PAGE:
Comparable findings were made when applying the corresponding analysis to the key secondary endpoint, 60-day all-cause mortality, with even lower p-values, for which a maintained relative reduction in mortality by vilobelimab compared to placebo treatment was detected (relative reduction of 22.6% using Kaplan Meier analysis).
A particularly strong relative reduction in 28-day all-cause mortality for vilobelimab treatment over placebo of 43% was reported for the pre-specified Western European region analysis (p-value=0.014). In addition, three pre-specified subgroup analyses for patients of higher severity all showed a reduction in 28-day all-cause mortality with vilobelimab compared to placebo (p<0.05 for all three). The need for renal replacement therapy as a secondary endpoint was lower in vilobelimab-treated patients compared to the placebo group (p<0.05).
“The results of this Phase III trial show the life-saving potential of vilobelimab in treating these highly vulnerable, invasively mechanically ventilated COVID-19 patients, and we are very happy that the importance of these data has now been recognized through publication by a top research journal after having gone through a rigorous review process,” said Prof. Niels C. Riedemann, CEO and Founder of InflaRx. “Critically ill COVID-19 patients are believed to suffer from a septic inflammatory immune response to SARS-CoV-2 leading to C5a generation. Vilobelimab is therefore ideally positioned to provide a mechanism of action offering benefit to patients suffering from the damaging effects of their own immune response to the virus,” he added.
Following encouraging interactions with the U.S. Food and Drug Administration (FDA) at a recent Type B meeting, the Company recently reported it plans to submit a request for emergency use authorization with the FDA by end of Q3 2022.
About viral sepsis in SARS-CoV-2 infection
Invasively mechanically ventilated patients who have tested positive for COVID-19 fulfill the criteria set by the 3rd international consensus definitions for sepsis and septic shock, which define sepsis as a “life-threatening organ dysfunction caused by a dysregulated host response to infection.” Viral infection-mediated sepsis is believed to be driven by the inflammatory immune response of a patient to the virus. Observational studies have suggested that the inflammatory response, endothelial permeability and coagulopathy observed in severe COVID-19 are associated with complement activation and C5a generation, as part of the human innate immune system and its inflammatory response. By targeting the complement component C5a in critically ill and invasively mechanically ventilated patients, vilobelimab blocks a key mediator of this inflammatory host response induced by severe SARS-CoV-2 infection and thus offers a mechanism of action which may be independent of the viral variant which has caused this response, once initiated.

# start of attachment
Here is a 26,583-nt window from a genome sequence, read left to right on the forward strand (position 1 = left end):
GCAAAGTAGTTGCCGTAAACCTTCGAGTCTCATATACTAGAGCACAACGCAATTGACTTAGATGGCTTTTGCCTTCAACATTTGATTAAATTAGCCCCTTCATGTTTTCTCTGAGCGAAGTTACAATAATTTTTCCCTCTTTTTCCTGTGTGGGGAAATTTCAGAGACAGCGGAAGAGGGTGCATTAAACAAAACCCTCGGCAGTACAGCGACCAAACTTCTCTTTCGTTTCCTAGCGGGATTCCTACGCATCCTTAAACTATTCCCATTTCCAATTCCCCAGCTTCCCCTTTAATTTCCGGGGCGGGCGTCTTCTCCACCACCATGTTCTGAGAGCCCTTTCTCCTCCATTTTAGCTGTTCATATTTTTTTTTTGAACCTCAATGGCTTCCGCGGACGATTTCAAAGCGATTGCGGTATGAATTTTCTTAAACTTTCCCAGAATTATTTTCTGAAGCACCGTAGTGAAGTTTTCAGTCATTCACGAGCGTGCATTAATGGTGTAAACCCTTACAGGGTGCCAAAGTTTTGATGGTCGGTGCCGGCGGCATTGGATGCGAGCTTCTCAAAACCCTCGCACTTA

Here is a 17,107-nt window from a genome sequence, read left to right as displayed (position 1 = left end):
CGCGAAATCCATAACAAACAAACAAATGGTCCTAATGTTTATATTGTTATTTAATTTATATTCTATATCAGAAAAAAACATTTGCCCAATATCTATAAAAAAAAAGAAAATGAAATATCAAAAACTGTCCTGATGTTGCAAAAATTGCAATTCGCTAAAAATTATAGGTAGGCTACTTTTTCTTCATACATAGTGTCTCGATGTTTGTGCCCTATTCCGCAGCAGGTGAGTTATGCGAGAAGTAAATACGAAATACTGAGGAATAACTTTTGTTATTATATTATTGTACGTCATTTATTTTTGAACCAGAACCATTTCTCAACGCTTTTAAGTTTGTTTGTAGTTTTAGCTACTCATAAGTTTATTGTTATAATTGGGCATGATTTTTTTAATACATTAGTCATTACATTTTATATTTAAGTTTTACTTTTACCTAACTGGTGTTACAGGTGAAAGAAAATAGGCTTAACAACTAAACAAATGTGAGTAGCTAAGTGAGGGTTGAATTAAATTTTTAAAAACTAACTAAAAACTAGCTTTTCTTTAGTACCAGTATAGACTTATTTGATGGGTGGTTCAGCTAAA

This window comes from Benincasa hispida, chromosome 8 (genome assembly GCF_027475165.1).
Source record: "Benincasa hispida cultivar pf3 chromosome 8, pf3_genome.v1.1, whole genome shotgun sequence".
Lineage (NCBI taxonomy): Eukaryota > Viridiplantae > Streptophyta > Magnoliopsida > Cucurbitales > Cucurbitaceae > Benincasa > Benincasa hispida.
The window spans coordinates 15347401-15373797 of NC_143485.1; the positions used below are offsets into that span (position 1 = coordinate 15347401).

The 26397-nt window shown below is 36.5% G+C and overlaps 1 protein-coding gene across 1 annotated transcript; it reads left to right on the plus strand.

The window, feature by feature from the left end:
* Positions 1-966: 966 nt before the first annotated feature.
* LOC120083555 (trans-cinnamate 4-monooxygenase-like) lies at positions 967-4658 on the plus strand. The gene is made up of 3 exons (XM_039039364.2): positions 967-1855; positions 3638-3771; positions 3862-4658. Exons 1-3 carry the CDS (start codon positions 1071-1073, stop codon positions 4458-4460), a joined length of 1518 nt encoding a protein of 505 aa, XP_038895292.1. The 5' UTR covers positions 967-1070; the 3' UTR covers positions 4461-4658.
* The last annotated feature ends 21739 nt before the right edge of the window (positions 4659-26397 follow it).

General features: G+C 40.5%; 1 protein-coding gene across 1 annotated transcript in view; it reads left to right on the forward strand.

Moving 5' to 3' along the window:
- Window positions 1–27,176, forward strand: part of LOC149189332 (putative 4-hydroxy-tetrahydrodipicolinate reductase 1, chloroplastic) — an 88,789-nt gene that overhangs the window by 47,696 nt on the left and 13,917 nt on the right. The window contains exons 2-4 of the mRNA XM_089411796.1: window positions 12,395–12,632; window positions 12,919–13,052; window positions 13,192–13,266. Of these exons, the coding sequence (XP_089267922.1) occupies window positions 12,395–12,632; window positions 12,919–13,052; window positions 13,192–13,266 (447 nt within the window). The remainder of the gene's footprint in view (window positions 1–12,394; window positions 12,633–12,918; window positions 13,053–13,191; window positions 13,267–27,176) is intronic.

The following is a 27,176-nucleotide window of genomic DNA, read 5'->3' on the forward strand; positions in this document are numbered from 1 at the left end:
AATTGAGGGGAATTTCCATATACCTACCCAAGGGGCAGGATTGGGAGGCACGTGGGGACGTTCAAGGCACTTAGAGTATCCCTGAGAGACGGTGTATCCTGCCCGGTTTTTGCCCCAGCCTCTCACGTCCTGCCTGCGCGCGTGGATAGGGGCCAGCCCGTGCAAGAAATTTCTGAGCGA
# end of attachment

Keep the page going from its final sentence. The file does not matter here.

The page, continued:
Vilobelimab is a first-in-class monoclonal anti-human complement factor C5a antibody, which highly and effectively blocks the biological activity of C5a and demonstrates high selectivity towards its target in human blood. Thus, vilobelimab leaves the formation of the membrane attack complex (C5b-9) intact as an important defense mechanism, which is not the case for molecules blocking the cleavage of C5. Vilobelimab has been demonstrated in pre-clinical studies to control the inflammatory response driven tissue and organ damage by specifically blocking C5a as a key “amplifier” of this response. Vilobelimab is believed to be the first monoclonal anti-C5a antibody introduced into clinical development. Vilobelimab has been shown to be well tolerated within clinical trials in different disease settings. Vilobelimab is currently being developed for various indications, including pyoderma gangrenosum (PG) and severe COVID-19. The Company has recently reported positive Phase IIa results in PG and encouraging Phase III results in mechanically ventilated COVID-19 patients. Vilobelimab is also in Phase II development for patients suffering from cutaneous squamous cell carcinoma.
The COVID-19 related work described herein was partly funded by the German Federal Government through grant number 16LW0113 (VILO-COVID). All responsibility for the content of this work lies with InflaRx.
About InflaRx N.V.
InflaRx (Nasdaq: IFRX) is a clinical-stage biopharmaceutical company focused on applying its proprietary technology to discover and develop first-in-class or best-in-class, potent and specific inhibitors of C5a and C5aR. Complement C5a and its receptor C5aR are powerful inflammatory mediators involved in the progression of a wide variety of autoimmune and other inflammatory diseases. InflaRx was founded in 2007, and the group has offices and subsidiaries in Jena and Munich, Germany, as well as Ann Arbor, MI, USA. For further information, please visit www.inflarx.com.